I was able to secure two maps, one of the topographical features of Barnwell county in 1919 and the other an unpublished Sanborn fire insurance map for the town of Dunbarton ca. 1932. Additionally, I was able to find pictures of homes moved from Dunbarton along with the original owner’s names. In all about 20 pictures are available and they also include businesses. Unfortunately the photos did not include the Dunbarton address of where they originally stood so I consulted both the 1930 and 1940 census to no avail. I was able to locate some cross-referenced names of former citizens of where they once lived and where they currently reside. To my surprise, some of the names matched up with the photographs of the homes I had found.
Originally, I was going to make an ArcMap and layer historical maps onto a present day one, which I also have completed. But I thought I would rather show the area and look at the Sanborn map, and some of the homes that stood in Dunbarton. Therefore I created a Prezi slideshow that alternates between the Sanborn map and pictures of homes. Even with my name and address lists I was only able to find two homes that addresses matched with the Sanborn map. Surely the discrepancy is due to 20 years between the creation of the map and the addresses of where people resided prior to the federal government’s seizing the land. Looking at the Sanborn and some of the pictures I was able to deduce a third picture that shows a dry goods store and post office and locate it on the map.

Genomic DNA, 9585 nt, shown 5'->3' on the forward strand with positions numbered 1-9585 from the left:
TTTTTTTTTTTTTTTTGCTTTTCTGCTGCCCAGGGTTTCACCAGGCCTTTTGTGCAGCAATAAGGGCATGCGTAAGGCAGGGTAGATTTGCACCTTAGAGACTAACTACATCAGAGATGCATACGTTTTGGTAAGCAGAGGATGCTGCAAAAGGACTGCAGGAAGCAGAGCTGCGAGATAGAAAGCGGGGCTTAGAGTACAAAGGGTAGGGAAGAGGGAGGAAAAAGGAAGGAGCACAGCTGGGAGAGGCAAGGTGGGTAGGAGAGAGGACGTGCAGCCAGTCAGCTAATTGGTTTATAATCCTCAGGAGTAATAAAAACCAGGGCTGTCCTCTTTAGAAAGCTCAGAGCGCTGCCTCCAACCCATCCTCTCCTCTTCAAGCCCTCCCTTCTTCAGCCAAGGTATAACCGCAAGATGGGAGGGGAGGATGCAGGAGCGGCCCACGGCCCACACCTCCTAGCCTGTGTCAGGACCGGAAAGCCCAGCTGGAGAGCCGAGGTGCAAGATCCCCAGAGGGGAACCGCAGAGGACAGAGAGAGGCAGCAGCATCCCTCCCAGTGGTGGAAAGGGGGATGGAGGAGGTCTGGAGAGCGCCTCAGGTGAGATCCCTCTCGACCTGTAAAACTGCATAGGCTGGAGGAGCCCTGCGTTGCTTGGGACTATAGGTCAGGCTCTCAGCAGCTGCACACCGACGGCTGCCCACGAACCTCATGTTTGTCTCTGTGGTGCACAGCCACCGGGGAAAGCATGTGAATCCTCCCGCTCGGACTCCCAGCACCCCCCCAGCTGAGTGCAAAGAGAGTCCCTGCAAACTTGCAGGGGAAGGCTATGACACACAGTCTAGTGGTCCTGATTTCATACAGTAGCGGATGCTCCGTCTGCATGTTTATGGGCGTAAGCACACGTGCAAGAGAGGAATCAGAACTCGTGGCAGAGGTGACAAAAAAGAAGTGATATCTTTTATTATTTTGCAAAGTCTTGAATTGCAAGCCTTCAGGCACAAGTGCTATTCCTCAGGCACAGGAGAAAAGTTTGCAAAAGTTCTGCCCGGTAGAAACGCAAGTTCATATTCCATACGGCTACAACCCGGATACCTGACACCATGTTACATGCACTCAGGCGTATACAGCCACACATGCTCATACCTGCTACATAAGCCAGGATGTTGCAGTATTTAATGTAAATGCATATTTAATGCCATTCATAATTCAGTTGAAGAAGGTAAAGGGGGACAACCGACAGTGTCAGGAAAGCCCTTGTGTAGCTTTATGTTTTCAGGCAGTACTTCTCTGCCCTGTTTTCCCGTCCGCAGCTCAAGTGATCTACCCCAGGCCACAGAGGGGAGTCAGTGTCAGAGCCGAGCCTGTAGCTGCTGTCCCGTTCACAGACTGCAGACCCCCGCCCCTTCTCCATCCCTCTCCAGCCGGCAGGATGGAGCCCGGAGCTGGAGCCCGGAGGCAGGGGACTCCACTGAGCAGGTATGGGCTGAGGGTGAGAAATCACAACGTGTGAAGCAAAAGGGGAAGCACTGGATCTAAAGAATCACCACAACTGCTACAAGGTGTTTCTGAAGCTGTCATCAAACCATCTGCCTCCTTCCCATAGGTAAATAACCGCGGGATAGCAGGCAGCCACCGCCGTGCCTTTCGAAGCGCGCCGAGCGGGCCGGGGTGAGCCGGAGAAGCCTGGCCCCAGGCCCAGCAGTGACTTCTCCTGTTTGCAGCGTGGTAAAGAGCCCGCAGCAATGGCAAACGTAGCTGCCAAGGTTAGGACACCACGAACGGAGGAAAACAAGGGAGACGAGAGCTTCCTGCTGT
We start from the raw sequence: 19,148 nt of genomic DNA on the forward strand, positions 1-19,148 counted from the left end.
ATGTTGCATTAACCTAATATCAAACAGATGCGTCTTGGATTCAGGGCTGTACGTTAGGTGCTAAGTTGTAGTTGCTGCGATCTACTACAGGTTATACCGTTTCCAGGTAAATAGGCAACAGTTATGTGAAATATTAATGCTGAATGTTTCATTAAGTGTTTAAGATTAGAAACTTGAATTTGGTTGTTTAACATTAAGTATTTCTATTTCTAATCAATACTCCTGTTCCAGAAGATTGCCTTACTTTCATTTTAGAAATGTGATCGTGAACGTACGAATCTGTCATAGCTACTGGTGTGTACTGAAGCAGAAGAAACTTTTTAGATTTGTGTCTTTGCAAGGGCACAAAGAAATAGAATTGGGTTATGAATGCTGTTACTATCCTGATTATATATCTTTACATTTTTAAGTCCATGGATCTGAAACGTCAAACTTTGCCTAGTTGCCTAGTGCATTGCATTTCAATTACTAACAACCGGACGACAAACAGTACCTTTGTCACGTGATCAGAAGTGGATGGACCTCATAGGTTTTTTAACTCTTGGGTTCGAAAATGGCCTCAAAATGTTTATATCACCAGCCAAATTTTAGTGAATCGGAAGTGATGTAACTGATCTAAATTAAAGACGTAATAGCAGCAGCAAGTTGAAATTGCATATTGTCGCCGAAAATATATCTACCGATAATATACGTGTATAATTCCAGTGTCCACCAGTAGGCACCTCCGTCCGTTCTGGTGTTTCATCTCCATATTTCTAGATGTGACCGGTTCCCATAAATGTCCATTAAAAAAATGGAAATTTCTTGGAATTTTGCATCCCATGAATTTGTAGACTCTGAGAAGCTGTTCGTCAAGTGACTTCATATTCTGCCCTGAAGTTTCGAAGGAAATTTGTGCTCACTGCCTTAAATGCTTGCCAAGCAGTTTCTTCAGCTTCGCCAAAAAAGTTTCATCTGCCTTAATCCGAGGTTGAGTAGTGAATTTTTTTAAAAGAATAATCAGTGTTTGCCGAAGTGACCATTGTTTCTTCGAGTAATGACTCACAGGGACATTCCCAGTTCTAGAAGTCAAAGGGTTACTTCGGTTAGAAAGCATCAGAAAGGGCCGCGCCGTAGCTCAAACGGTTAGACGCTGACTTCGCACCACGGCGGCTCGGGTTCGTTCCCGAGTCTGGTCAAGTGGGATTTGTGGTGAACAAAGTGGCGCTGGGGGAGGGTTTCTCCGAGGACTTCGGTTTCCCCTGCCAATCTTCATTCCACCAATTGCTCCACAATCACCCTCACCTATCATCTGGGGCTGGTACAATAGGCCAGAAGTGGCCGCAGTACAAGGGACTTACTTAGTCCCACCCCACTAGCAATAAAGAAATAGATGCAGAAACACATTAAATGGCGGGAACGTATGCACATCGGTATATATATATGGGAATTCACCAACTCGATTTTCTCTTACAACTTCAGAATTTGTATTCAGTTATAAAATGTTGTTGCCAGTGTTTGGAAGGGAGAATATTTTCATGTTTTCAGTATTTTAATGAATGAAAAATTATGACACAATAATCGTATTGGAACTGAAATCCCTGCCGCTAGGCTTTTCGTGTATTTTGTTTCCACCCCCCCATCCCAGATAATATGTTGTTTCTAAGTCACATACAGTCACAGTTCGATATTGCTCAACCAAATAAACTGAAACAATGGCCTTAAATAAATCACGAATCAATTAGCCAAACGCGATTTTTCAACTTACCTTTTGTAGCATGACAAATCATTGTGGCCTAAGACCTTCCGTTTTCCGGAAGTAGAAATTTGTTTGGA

I was able to learn a few new skills in this unit. Perhaps if I had a better project it may have led to using digital history to raise new questions. But I have found that digital history is excellent for assisting the research process. First, it was my first experience with Sanborn maps, an unpublished (hand drawn on graph paper) map nonetheless. The color code and abbreviated information that Sanborns typically use was supplemented with a key provided digitally of course, that I now have and will store for future use. Second, it was my first experience with census data. Most importantly, it was census data that was released little over a year ago, and has already been digitized. Currently, the Census Bureau is working on OCR’ing the data to make it searchable by name, but because I wanted to look at an entire town, I was able to review all the records by hand in a matter of a couple hours. There was one downside however, some of the scanned quality information was somewhat poor, on some pages of census data there was not an option to zoom into each individual line and because the information is hand written, some names and things were illegible. Digital history has provided researchers the ability to look at these documents once stored in archives and brought them to the home.